Sunday marked the end of the first Rook Scent Experiment. We turned the perfume buying experience on its head and sent out 25 samples of a scent I created. I shared nothing about the notes in the scent nor any facts about the inspiration for the scent.
As each sample arrived people created images, videos and stories which they shared on instagram. They told me about any places or memories the scent evoked and made a list of notes they perceived.
The secret scent is called "The Greengrocer." Most of my family live in the middle east. The scent of a greengrocers in the heat of the sun is very specific. Furry peaches and fresh melon are guarded from the rays by the shade of an awning. Their crates made of dark wood branded by the suppliers name. Freshly cut flowers surround the counter and beyond there are large metal bowls containing herbs and spices. The owner of the shop looks out on to the street and the smell of benzene fills the air as heavy traffic fills the roads, engines struggling to keep cool in the humidity.
One person came very close to the inspiration, including images of a greengrocer in the incredible video response they made. Everyone picked up at least a few of the notes but they applied them to their own stories and memories.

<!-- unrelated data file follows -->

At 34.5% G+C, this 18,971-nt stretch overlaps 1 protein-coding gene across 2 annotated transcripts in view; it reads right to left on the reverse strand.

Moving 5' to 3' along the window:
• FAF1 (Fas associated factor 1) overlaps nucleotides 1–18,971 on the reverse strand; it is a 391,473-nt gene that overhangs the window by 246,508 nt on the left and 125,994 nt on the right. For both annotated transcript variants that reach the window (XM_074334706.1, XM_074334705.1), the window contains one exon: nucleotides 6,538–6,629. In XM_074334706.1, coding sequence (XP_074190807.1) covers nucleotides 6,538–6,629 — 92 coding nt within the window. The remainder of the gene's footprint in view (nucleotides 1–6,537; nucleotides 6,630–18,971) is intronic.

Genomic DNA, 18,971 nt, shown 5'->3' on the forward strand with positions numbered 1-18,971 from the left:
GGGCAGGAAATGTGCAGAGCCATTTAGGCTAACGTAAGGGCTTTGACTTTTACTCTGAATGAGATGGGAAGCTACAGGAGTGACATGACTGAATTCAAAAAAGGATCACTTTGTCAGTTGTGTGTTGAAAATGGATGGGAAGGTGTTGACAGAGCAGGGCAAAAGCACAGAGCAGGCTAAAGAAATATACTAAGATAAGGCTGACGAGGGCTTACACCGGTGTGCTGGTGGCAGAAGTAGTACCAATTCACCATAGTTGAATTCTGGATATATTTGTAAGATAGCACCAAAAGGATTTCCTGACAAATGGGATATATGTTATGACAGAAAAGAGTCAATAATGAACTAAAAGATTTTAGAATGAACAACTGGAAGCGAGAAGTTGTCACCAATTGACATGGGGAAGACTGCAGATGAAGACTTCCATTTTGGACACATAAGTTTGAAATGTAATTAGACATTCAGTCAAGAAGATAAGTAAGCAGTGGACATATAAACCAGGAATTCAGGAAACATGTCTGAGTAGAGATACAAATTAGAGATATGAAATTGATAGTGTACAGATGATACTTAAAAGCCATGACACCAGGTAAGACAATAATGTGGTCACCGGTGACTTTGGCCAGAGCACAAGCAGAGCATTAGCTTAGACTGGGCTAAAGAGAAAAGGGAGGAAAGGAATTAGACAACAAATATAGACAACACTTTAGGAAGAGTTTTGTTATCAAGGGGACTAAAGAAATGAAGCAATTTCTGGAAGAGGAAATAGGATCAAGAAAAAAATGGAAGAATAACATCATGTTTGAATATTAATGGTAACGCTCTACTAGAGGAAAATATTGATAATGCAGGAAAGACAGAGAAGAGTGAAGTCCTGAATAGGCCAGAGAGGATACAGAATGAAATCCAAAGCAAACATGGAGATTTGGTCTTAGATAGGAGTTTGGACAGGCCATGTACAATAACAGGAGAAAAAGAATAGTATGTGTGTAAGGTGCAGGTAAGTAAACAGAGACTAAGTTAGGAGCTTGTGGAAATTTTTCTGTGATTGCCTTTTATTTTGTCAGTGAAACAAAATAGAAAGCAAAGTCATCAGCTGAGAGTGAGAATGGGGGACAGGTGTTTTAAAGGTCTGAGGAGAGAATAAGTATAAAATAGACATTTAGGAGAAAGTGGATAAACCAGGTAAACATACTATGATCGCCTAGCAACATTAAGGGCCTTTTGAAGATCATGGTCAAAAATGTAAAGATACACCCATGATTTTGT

Many customers feel a sense of disappointment when they receive a scent with a specific story behind it but somehow can't find that story in the scent. Similarly notes are very subjective - for me the strongest notes in The Greengrocer were white lily and peach but almost no-one else picked them out until told. The idea of adding notes to the perfume triangle if enough customer mention them is not a new idea but is certainly a notion I may consider taking on.
This experiment was never intended to be a marketing ploy as there was no intention to sell the fragrance. However, so many people in the experiment wanted to buy it, I have handmade a small batch of 20 which are now available here.
I intend to make the #rookscentexperiment a regular event to look at different ways scent can be experienced and perceived.
Click here and check out the scent experiment highlight to see all the responses.